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Govt tries to sell fixed wireless licences for fourth time

This time they're giving companies 12 months to buy

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The government is trying for the fourth time to get people interested in the licences that offer fixed wireless access. Let's hope it's a bit more successful this time.

The people behind the licence sale, the Radiocommunications Agency, got together last month for a seminar over broadband fixed wireless access (BFWA) and plucked up enough courage to have another stab at it. New legislation will kick in next week that will see them go up for sale again.

The original auction for the 15-year 28GHz licences was held in November 2000, having already been delayed for six months. It was a complete shambles. Only eight bidders entered the auction and only 16 of the 42 licences were actually sold. Only a minority of these received more than one bid.

The net result was that the government made the grand total of £38.2 million, when it had originally expected £2 billion.

The e-minister at the time, Patricia Hewitt (now trade secretary), went to ground but reappeared in February to try to persuade people to buy them. Nothing happened. The elusive new e-minister Douglas Alexander tried again in July this year.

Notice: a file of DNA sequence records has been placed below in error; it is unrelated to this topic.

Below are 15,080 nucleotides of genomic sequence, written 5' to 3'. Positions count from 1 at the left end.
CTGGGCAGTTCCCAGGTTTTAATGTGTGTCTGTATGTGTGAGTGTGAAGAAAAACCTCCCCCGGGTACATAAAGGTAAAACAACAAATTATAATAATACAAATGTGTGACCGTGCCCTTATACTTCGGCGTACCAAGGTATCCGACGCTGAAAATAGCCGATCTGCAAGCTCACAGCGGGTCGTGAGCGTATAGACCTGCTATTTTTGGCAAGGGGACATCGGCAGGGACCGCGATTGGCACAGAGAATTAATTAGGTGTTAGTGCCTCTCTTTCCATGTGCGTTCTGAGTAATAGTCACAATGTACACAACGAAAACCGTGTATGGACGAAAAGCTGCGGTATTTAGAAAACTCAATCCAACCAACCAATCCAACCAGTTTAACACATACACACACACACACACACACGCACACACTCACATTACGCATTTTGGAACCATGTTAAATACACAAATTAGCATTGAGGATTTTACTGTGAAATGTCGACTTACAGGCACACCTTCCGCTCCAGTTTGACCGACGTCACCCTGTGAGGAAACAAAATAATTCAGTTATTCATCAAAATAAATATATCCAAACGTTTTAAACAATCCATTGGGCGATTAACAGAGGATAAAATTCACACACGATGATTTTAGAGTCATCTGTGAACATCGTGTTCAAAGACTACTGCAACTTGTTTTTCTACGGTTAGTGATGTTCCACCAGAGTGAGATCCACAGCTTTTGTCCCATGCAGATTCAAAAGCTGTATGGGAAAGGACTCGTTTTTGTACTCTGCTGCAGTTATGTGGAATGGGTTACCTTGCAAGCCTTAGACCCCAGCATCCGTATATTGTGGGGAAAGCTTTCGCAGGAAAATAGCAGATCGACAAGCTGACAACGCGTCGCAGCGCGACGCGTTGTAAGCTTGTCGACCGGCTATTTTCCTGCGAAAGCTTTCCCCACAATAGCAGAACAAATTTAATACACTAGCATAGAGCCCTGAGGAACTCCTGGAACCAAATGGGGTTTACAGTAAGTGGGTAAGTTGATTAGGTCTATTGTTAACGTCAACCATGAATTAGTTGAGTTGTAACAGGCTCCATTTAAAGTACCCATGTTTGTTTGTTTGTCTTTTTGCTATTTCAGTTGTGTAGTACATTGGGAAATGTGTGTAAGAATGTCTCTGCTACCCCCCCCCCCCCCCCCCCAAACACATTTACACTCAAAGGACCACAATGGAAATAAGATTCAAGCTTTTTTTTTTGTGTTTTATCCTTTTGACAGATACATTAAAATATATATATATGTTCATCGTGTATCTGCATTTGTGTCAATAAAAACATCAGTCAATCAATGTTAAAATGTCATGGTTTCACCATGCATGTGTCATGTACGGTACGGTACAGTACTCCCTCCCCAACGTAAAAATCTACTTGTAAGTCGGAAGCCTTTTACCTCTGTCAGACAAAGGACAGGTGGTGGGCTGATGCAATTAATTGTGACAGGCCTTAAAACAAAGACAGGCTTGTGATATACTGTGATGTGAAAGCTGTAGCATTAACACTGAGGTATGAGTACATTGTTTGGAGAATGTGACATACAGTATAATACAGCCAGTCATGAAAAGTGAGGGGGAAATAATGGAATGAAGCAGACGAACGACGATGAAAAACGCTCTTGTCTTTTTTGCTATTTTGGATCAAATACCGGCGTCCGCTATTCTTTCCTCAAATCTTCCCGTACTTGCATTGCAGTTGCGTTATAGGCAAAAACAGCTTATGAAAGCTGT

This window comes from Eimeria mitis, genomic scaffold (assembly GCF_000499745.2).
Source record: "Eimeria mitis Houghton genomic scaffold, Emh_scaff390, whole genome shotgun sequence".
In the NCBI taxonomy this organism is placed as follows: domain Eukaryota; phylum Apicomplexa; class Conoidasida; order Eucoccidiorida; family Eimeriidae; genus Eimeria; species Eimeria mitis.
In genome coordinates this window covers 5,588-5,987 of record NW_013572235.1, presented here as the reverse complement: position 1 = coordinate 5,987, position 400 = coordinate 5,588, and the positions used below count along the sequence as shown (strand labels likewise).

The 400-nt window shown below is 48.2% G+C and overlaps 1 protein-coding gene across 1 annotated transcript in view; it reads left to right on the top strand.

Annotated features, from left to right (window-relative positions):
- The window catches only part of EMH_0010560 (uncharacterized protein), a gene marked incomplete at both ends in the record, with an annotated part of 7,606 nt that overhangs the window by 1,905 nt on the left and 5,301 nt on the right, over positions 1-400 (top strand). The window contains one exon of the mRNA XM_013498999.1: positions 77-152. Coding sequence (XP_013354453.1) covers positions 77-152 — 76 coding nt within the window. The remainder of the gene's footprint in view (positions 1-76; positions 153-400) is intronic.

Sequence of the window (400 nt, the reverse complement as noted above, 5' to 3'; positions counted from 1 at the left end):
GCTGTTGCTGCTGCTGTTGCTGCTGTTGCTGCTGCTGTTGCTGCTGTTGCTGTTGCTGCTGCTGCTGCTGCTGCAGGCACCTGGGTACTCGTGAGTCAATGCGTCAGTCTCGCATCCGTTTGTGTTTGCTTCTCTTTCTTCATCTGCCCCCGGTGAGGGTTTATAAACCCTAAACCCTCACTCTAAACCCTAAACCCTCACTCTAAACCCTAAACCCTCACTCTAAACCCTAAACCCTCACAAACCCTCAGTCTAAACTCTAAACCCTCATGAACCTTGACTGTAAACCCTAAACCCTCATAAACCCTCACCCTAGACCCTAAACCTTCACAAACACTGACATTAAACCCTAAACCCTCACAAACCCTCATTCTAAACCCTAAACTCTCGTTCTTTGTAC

The problem was that the DTi refused to change its model for selling the licences, most likely out of pride. It did behave less arrogantly towards potential bidders but that still wasn't enough to get people to actually buy them.

Now, however, the government will give companies 12 months to buy any of the licences. There remains a minimum bid of £1 million or £2 million, depending on the region, but it has ditched the auction approach. If a company puts in a bid now, and no one else enters the fray within 20 days, their bid will be accepted.

It's a far cry from the government that was still rolling around in the proceeds from the 3G auction when they first launched the wireless auction.

The prospects for the licences look good though. You own them for 15 years for one thing so even if it doesn't make financial sense at the moment, it will at some point. Plus ADSL roll-out will remain painfully slow for the next few years so there's an opportunity there.

We wish them all the best. If you want to know more, go here. ®

Related Links

Big rundown on the auctions
Spectrum Auctions.gov.uk

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E-minister puts brave face on auction farce
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